In November, Emil and Ru flew off to wild rose country to snoop around the social lives of black-capped chickadees, in collaboration with Prof. Kim Mathot’s research group at the University of Alberta. This research is part of Ru’s MSc and Emil’s PhD projects.
Here’s a short account of their trip, written by Ru Ratnayake:
The forests surrounding the U of A botanic garden were magnificent in the winter. Most mornings we would spot blue jays, nuthatches, chickadees, woodpeckers, or waxwings the moment we stepped into the forest. In a few days, Kim and Jan had us fully trained on setting up mist nets, handling chickadees, and banding them. Captured chickadees were fitted with a unique passive-integrated transponder (PIT) that allows us to detect each tagged bird as it visits the seed feeders at the site.
Holding the nearly 12 g birds was a magical feeling. Emil would go on to say, “I felt like a Disney princess”. Unfortunately, this moment was understandably less magical for the chickadees, who relentlessly pecked at our fingers as we took measurements and fitted bands.
Emil and I also set up cameras at each feeder so we could covertly observe social interactions. The cameras recorded over an hour of footage per feeder, despite the frigid temperatures drastically reducing their battery life. Each video was full of interactions, and it was fascinating to see the way chickadees lined up at the feeder for a seed. Rude nuthatches would cut said lines and we captured many chases between birds. My favourite moment? Whenever a plump chickadee (I call him Gus gus) refused to take a seed and leave, and would hold up the line while casually eating seeds before getting ousted.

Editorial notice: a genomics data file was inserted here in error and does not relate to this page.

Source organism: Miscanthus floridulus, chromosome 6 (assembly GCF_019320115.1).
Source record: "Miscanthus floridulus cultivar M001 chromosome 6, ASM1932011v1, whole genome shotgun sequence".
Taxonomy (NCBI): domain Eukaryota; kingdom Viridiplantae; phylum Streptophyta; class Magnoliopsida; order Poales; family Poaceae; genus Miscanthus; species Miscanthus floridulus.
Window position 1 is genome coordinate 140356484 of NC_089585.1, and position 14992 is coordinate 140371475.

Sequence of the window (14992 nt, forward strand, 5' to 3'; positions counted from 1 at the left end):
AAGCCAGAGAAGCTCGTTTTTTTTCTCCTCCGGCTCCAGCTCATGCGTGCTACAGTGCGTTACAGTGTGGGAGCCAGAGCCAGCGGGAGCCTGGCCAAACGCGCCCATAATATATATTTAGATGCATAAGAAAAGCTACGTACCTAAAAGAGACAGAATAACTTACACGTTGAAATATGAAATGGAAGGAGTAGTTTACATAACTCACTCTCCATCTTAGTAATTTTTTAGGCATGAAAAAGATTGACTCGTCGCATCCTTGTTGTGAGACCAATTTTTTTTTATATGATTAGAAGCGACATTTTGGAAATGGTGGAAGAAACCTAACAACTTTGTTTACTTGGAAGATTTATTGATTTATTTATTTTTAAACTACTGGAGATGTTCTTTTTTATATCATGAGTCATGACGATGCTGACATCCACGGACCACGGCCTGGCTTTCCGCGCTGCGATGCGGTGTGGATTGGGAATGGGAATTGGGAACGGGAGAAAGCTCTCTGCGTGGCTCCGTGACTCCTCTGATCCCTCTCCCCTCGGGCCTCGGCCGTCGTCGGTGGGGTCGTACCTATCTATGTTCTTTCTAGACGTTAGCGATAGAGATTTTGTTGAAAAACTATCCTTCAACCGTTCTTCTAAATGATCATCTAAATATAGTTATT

We are super grateful to Roz, Kim and Jan for this research trip and its experiences, the skills we developed, and the opportunity to see where the data in our projects come from. And we can’t wait to see what our data reveals about the learning and social behaviour of this chickadee community.
Photos by Ru Ratnayake